They did it once. They did it twice. But ultimately, three times was just too much.
After taking down Yale both on the road and at home this season, the Harvard women’s volleyball team came up empty in the Ivy League championship tiebreaker, falling to Yale in straight sets at the Malkin Athletic Center, 3-0.
“I think all of us left a little frustrated just because the games were all so close and we had beat them two times previously this season,” said junior middle blocker Caroline Holte. “So we knew we were capable of beating them.”
Despite the fact that the game was decided in straight sets, Harvard (19-5, 12-3 Ivy) proved to be a nuisance for the Bulldogs (17-7, 13-2 Ivy) the entire night. With Harvard needing to win the last three sets to win the game and clinch a berth in the NCAA tournament, the squad battled Yale toe-to-toe through the first half of the set. Standing at a 17-17 tie, the teams had been even at 12 points in the set thus far. No team had held larger than a three-point lead.
But the Bulldogs would rally off four straight points to gain a commanding lead. The Crimson responded with two of its own, but Yale quickly answered with three kills to force a game point. Two kills from junior outside hitter Kathleen Wallace fended off two game points, but a kill from Bulldog Kelly Johnson ended Harvard’s hope of playing for an NCAA championship.
The other sets were also highlighted by close play and late Yale surges. After falling behind, 4-0, in the first set of the game, the Crimson got back into the game by taking five of the next seven points to secure a 10-5 lead. The Crimson would rally to tie the set at 18 points apiece, but Harvard never was able to take the lead. Yale proceeded to outscore the Crimson 7-3 in the last 10 points to take a 1-0 lead into the second set.
The Bulldogs got off to another 10-5 start in the second set, but the Crimson won 13 of the next 18 points to take an 18-15 lead. But behind two kills from Kelly Johnson of Yale, the Bulldogs strung together five straight points to regain momentum. The teams traded the next eight points to give Yale the chance to win a set point. With no room for error for Harvard, Yale senior Mollie Rogers recorded a kill to give the Bulldogs the second set.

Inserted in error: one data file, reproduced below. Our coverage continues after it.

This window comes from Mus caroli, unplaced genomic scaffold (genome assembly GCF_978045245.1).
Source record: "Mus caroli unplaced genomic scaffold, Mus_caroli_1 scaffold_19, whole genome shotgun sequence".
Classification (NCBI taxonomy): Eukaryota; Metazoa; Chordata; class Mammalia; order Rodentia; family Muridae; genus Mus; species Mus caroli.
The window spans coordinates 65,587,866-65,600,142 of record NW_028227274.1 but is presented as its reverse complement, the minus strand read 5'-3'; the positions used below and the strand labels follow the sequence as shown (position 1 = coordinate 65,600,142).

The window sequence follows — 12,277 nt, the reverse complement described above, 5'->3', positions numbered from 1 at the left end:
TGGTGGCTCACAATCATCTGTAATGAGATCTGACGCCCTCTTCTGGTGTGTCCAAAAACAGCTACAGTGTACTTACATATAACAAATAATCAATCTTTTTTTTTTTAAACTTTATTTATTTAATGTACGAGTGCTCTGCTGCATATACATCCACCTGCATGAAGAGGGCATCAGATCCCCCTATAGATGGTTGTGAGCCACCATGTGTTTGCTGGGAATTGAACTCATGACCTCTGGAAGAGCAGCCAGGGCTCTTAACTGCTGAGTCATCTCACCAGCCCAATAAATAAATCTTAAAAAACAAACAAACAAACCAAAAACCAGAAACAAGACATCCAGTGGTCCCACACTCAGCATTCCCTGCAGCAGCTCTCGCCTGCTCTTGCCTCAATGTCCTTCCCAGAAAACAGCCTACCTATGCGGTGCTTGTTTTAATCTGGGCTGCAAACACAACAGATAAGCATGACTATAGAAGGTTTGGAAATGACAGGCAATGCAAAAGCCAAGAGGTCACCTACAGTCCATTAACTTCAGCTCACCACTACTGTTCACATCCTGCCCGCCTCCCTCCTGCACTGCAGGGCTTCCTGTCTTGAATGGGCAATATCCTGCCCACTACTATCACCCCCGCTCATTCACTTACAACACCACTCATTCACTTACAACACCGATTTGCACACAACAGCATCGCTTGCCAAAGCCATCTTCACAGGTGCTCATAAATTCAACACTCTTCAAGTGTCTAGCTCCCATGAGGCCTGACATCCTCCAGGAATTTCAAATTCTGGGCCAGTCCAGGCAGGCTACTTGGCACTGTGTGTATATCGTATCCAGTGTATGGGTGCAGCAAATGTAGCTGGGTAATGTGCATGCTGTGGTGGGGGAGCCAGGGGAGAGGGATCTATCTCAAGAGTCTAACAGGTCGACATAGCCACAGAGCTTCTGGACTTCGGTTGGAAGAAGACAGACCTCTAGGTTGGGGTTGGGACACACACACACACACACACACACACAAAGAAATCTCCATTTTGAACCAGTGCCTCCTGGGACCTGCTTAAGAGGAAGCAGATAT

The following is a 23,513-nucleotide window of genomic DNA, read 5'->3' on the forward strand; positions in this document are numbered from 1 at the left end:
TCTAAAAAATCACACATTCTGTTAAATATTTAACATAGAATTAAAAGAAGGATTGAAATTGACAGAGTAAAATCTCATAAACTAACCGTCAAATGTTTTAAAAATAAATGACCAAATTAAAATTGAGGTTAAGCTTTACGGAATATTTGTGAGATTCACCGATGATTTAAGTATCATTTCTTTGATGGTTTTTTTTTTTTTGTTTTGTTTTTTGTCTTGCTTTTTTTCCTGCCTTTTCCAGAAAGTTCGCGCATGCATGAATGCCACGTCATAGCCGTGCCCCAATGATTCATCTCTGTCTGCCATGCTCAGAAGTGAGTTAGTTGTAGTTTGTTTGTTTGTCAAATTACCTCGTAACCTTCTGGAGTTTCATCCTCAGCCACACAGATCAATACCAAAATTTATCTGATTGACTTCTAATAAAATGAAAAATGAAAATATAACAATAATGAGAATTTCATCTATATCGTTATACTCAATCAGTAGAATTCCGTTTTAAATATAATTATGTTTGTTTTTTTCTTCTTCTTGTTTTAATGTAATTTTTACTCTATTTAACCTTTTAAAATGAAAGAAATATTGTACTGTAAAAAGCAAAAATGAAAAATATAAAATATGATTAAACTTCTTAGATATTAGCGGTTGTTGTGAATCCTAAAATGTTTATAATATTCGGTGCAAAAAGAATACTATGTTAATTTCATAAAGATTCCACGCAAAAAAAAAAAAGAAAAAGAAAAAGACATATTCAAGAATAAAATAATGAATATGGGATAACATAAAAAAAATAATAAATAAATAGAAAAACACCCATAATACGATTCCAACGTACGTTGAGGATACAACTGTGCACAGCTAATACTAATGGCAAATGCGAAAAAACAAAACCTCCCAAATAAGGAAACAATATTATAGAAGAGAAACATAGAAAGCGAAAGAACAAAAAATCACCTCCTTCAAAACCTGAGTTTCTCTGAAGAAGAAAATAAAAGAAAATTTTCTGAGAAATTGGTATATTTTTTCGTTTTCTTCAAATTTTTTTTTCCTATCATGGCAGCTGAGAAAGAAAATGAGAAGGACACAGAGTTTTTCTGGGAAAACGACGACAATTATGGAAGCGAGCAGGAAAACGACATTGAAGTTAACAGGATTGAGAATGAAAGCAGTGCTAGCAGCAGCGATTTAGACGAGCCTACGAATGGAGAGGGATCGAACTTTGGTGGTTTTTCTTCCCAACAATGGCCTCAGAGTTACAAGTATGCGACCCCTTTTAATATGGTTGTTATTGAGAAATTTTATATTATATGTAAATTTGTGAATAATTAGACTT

Rogers led the game with 19 kills on the night. Kelly Johnson and Maya Midzik of Yale recorded 13 and 12, respectively. The highest Crimson output was sophomore setter Corinne Bain with 10. Wallace and sophomore Grace Weghorst followed her with eight of their own.
The team’s .173 kill percentage was the second lowest in the season only to .172 total that the team put up in the first conference game against Dartmouth.
Right from the start, this game had the atmosphere of a championship game. Students, parents, and alumni from both schools filed in in groves to root their respective teams to victory before the 131st rendition of The Game.
“Naturally, [the crowd] was bound to be a distraction,” Holte said. “There were just a lot of things happening that don’t happen in one of our typical matches. It took a little while for us to get back in the game internally."
The loss snaps the eleven-game winning streak that Harvard brought into the contest. During the streak, the team averaged less than one set per loss.
But even with the defeat, the Crimson still takes home a share of the Ivy League title, a claim that Harvard has not been able to make since 2004.
“It’s the best accomplishment our team could have achieved,” Holte said. “Our goal from day one was to win the Ivy League and that was what we accomplished. It just could not feel better to have everything pay off.”
—Staff writer Kurt T. Bullard can be reached at email@example.com.
Matchups To Watch in FebruaryFebruary may be the shortest calendar month, but it is not lacking in the big-game department. Here is a look at some of the games that could make or break seasons for squads with big postseason aspirations.
No Longer Just The Game, But a Championship Battle
Yale Eliminates Baseball From Ivy League Playoff Contention
Harvard-Yale Rivalry Goes Beyond the Game
Women’s Volleyball Splits Second Weekend In a Row